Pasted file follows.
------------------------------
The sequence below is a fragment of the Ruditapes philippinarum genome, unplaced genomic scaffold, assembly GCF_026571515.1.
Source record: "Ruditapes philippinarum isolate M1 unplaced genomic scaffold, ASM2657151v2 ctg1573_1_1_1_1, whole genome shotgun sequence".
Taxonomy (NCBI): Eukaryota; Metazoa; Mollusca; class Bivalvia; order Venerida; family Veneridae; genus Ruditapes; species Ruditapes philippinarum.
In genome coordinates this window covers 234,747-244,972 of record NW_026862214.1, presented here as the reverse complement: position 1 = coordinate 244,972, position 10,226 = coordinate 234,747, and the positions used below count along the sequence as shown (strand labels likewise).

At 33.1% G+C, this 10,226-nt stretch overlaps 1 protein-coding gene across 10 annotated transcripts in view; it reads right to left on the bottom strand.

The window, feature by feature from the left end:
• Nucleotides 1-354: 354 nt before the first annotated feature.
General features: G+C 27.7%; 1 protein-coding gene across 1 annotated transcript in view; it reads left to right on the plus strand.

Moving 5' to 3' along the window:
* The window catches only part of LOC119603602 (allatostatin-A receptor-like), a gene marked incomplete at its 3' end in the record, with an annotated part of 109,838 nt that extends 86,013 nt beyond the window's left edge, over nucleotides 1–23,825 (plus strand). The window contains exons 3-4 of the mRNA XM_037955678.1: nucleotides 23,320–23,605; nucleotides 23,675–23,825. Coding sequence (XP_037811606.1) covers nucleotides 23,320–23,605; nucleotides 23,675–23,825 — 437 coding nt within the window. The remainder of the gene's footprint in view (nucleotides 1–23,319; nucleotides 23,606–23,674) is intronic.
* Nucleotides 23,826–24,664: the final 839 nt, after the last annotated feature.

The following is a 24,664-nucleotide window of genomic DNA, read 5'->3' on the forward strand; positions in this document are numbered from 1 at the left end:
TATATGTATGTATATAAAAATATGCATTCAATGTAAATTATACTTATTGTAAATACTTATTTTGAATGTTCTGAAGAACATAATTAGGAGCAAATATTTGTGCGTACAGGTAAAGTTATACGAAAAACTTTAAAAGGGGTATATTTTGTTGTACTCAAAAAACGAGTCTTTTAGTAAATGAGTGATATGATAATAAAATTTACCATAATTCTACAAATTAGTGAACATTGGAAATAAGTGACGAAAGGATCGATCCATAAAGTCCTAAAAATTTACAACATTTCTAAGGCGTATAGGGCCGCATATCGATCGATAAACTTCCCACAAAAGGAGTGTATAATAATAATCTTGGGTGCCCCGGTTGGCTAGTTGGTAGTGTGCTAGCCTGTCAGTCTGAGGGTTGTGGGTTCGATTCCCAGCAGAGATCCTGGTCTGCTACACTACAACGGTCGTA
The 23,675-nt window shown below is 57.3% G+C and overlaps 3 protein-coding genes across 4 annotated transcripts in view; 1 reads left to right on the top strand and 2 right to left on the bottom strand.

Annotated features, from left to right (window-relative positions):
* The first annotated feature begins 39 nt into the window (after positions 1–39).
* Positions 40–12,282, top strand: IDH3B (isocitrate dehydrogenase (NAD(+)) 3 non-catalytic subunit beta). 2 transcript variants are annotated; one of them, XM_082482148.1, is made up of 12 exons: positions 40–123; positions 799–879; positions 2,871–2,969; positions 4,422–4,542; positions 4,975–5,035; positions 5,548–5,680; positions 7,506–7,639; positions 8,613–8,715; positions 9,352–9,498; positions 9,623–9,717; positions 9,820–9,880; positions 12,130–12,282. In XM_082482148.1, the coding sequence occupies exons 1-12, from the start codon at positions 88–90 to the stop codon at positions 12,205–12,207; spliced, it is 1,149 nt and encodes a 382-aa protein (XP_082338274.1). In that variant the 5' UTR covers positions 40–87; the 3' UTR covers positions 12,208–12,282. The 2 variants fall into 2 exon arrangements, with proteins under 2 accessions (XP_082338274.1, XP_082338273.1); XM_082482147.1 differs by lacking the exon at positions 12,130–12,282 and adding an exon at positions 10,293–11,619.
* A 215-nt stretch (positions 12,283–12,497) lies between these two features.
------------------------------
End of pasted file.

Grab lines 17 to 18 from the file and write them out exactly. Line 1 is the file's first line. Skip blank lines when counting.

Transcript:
* Positions 40–12,282, top strand: IDH3B (isocitrate dehydrogenase (NAD(+)) 3 non-catalytic subunit beta). 2 transcript variants are annotated; one of them, XM_082482148.1, is made up of 12 exons: positions 40–123; positions 799–879; positions 2,871–2,969; positions 4,422–4,542; positions 4,975–5,035; positions 5,548–5,680; positions 7,506–7,639; positions 8,613–8,715; positions 9,352–9,498; positions 9,623–9,717; positions 9,820–9,880; positions 12,130–12,282. In XM_082482148.1, the coding sequence occupies exons 1-12, from the start codon at positions 88–90 to the stop codon at positions 12,205–12,207; spliced, it is 1,149 nt and encodes a 382-aa protein (XP_082338274.1). In that variant the 5' UTR covers positions 40–87; the 3' UTR covers positions 12,208–12,282. The 2 variants fall into 2 exon arrangements, with proteins under 2 accessions (XP_082338274.1, XP_082338273.1); XM_082482147.1 differs by lacking the exon at positions 12,130–12,282 and adding an exon at positions 10,293–11,619.
* A 215-nt stretch (positions 12,283–12,497) lies between these two features.